The next morning, the lady phones Oakley to return to the mansion. She explains that her father lives in the “shed,” which is more than it appears. She hires Oakley to unravel the case while protecting her father from a potential arrest and public humiliation. The family is afraid that the world would deem him insane.

The story becomes quite convoluted as we learn that she is an inept actress, that her father is rich and hell-bent on pushing all his monies towards her future in acting. The male that had opened the door earlier, with her, is her brother. Turns out that neither of them are actually the presumed insane man’s children. He adopted them as children, and reared them as his own.

Why? Well…

The father suffers from a malady of the glands; they fail to sweat. He lives in the shed and copper pipes everywhere drip water and create an artificially damp environment. The shed is home to numerous turtles. The damp environment and pipes drip on the man even while he sleeps, to assist in his bodily functions. He fears that his malady is hereditary, so avoided having children of his own.

While investigating this shed, Brixey suffers from the dampness and contracts a cold, which while hardly noteworthy, introduces this somewhat bungling character as comic relief.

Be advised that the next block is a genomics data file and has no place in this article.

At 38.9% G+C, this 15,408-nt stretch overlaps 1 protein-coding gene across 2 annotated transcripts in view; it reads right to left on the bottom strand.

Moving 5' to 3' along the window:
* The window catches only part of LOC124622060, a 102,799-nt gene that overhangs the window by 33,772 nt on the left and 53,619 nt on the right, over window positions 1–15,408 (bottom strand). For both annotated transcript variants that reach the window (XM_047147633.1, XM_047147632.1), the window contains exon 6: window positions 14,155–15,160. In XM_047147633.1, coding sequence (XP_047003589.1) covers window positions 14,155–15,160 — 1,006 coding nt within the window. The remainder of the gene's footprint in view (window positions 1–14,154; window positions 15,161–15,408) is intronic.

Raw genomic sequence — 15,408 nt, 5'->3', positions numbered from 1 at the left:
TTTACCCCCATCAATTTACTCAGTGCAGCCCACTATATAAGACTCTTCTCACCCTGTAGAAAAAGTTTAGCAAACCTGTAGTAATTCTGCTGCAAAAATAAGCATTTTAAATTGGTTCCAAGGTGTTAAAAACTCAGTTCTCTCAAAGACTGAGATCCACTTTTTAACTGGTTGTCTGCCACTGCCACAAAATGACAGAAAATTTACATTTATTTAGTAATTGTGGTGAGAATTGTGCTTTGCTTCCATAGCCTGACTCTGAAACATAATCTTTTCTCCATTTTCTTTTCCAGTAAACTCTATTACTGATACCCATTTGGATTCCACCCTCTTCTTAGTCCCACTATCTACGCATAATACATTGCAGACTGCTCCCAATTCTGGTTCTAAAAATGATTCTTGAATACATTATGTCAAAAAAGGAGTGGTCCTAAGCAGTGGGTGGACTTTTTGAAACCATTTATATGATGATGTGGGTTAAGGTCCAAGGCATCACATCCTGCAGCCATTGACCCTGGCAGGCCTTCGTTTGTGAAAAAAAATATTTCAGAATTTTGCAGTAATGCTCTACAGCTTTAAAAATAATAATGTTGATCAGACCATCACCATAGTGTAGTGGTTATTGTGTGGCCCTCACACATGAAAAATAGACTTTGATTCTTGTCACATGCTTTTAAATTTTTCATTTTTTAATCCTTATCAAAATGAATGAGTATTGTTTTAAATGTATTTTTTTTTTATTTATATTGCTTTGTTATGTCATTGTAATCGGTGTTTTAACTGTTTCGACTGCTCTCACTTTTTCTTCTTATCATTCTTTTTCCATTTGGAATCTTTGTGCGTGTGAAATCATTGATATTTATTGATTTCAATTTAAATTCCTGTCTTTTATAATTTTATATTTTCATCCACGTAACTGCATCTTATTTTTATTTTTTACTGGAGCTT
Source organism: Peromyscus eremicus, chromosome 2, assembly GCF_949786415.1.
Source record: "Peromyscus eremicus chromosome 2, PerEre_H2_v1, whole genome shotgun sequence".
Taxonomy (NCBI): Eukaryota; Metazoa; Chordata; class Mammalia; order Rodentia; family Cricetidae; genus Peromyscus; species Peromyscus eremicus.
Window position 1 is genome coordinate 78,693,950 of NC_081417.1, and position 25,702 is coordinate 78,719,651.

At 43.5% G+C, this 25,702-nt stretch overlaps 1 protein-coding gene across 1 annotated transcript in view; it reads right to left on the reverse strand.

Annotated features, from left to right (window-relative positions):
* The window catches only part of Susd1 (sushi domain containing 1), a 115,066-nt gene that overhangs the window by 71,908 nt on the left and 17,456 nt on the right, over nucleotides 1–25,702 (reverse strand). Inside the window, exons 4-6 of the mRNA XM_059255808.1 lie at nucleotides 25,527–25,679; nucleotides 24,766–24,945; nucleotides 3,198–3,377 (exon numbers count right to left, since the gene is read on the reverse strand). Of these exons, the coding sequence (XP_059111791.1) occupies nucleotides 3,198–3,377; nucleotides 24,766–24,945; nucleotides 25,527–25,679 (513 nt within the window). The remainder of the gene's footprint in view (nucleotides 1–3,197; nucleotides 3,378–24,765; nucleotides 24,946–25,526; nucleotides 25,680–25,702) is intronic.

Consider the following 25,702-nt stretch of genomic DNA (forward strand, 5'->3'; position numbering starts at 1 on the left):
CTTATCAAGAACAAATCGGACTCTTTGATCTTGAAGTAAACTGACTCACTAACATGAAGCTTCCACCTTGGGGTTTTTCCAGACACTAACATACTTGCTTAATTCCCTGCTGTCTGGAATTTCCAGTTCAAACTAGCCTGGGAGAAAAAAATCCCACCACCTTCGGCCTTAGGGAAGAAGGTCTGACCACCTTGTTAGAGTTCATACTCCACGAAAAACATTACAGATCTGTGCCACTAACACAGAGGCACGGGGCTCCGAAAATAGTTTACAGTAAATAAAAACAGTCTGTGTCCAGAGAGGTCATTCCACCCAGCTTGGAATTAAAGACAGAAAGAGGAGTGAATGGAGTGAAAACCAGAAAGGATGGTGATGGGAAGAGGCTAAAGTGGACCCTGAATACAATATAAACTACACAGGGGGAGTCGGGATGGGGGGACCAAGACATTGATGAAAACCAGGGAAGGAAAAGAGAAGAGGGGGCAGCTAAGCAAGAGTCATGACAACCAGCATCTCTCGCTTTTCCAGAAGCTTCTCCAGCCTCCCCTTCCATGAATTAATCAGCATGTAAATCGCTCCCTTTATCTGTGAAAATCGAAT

Further murders occur when the director of the girl’s first-ever feature film is being produced. He is found dead, after a gun is discharged. Wet footprints are at the scene of the crime, indicating the father was present. All clues point to him as the murderer, only, Oakley sees it differently.

Each murdered candidate was already dead! The shot(s) fired and that were heard never were the killing shots. They merely indicated a gun had gone off, and to draw someone to the dead bodies. The actual killer, while brilliantly leading the cops astray, hadn’t tricked Oakley one bit. The killer wanted the bodies to be found. But why? In all instances, wet footprints are present, and, each assassinated person had received a threatening note, signed with a turtle. Clearly the killer wanted the father to be accused of the crime.